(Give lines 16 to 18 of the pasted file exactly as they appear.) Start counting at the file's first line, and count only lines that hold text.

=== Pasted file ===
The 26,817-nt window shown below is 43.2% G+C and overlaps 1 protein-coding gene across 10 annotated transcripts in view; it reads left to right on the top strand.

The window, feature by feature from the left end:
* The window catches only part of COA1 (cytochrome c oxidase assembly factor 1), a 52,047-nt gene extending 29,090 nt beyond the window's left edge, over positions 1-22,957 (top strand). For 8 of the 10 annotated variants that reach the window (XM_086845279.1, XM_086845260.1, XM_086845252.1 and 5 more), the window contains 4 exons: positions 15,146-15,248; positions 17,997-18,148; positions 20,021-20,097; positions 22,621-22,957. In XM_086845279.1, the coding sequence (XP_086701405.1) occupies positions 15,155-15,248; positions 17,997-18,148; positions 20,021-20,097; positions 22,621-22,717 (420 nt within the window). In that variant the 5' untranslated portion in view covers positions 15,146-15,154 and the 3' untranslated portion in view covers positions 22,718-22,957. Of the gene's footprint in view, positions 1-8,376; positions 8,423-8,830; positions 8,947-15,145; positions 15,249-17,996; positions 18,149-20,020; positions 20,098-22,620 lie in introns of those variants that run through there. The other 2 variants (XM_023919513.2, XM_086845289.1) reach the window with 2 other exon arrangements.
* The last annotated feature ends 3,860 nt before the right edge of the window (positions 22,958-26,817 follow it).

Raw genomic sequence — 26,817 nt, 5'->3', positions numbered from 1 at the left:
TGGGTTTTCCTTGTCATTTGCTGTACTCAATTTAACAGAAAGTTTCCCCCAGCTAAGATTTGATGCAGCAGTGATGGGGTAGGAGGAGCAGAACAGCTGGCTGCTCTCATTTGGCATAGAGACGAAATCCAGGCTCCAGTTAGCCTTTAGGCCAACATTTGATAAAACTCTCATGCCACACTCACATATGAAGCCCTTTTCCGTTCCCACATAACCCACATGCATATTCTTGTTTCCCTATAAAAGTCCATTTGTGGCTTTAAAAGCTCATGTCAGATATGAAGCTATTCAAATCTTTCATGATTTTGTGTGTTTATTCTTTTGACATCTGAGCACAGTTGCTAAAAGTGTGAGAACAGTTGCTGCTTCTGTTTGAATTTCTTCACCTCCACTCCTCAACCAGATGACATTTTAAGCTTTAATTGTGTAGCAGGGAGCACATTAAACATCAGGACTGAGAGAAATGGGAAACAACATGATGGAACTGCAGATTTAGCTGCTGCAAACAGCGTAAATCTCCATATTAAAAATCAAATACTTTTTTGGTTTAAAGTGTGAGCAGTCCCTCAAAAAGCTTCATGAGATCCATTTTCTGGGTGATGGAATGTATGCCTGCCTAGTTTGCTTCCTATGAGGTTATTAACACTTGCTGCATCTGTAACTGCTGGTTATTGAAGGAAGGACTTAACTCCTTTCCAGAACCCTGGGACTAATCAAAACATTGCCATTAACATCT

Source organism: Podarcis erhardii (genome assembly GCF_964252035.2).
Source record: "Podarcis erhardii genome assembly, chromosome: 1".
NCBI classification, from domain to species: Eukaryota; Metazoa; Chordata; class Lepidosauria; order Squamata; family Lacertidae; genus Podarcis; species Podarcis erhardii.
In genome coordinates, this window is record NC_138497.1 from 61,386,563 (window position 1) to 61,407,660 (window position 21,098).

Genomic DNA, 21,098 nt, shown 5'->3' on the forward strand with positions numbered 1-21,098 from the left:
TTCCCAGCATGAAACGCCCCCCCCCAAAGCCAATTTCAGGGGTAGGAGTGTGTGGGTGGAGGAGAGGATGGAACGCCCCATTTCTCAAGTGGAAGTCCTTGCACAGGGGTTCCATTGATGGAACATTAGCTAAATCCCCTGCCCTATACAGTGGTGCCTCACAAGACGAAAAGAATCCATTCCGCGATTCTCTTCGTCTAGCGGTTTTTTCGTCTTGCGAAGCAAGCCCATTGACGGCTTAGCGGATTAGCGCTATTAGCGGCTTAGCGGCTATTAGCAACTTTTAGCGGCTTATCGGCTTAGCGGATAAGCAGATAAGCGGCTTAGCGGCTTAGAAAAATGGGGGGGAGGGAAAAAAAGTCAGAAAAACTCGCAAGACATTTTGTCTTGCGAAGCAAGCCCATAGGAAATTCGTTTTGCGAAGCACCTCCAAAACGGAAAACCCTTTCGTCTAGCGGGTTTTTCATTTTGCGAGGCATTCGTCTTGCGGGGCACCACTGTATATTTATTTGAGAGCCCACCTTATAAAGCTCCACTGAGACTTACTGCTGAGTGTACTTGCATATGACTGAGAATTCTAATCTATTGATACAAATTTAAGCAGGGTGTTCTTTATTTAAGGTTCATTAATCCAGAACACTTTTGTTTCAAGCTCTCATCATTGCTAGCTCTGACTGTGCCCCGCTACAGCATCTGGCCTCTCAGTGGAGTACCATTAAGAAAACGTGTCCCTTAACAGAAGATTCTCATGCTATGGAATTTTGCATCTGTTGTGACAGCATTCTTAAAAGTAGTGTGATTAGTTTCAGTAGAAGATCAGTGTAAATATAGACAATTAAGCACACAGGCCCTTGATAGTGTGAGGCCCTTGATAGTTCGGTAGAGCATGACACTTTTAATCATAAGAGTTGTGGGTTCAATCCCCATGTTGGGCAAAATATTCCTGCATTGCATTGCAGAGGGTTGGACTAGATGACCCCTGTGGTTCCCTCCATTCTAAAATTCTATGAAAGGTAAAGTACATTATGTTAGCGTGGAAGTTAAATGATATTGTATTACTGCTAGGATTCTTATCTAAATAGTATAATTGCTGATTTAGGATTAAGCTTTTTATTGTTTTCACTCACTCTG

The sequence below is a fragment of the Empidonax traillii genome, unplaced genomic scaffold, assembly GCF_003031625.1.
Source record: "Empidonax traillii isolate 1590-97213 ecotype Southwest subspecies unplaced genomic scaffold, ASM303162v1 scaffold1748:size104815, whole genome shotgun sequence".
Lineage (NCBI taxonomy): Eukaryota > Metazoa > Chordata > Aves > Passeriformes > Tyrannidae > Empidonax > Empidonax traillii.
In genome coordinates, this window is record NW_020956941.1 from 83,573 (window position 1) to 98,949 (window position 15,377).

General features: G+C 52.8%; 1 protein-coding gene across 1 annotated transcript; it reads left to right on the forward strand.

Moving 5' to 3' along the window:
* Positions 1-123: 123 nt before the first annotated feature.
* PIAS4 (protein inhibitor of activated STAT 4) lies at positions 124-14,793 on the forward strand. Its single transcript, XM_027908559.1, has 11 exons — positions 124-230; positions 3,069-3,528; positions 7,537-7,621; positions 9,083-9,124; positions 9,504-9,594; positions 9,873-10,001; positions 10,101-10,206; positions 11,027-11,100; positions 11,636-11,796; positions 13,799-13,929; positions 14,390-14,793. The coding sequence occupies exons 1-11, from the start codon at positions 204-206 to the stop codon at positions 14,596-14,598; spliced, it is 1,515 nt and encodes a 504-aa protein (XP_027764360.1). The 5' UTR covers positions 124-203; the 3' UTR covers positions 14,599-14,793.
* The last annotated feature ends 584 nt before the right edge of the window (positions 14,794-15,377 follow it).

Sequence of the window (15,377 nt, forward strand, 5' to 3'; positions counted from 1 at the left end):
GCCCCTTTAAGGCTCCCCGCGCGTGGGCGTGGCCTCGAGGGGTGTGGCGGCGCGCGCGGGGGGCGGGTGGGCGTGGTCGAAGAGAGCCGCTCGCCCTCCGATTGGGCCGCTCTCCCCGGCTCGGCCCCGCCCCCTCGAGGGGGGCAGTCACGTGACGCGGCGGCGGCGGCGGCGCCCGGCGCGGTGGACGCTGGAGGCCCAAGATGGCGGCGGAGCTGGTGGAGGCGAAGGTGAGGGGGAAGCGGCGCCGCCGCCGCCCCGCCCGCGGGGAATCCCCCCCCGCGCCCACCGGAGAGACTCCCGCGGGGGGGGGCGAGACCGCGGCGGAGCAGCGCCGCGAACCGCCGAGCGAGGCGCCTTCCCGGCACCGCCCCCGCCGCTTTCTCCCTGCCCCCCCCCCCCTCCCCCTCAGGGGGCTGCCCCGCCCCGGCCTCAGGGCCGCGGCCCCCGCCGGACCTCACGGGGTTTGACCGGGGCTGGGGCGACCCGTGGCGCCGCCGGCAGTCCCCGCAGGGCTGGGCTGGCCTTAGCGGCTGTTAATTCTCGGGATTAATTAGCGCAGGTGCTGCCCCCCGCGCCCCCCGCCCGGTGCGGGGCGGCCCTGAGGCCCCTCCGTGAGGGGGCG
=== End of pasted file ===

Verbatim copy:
In genome coordinates, this window is record NW_020956941.1 from 83,573 (window position 1) to 98,949 (window position 15,377).

General features: G+C 52.8%; 1 protein-coding gene across 1 annotated transcript; it reads left to right on the forward strand.

Moving 5' to 3' along the window: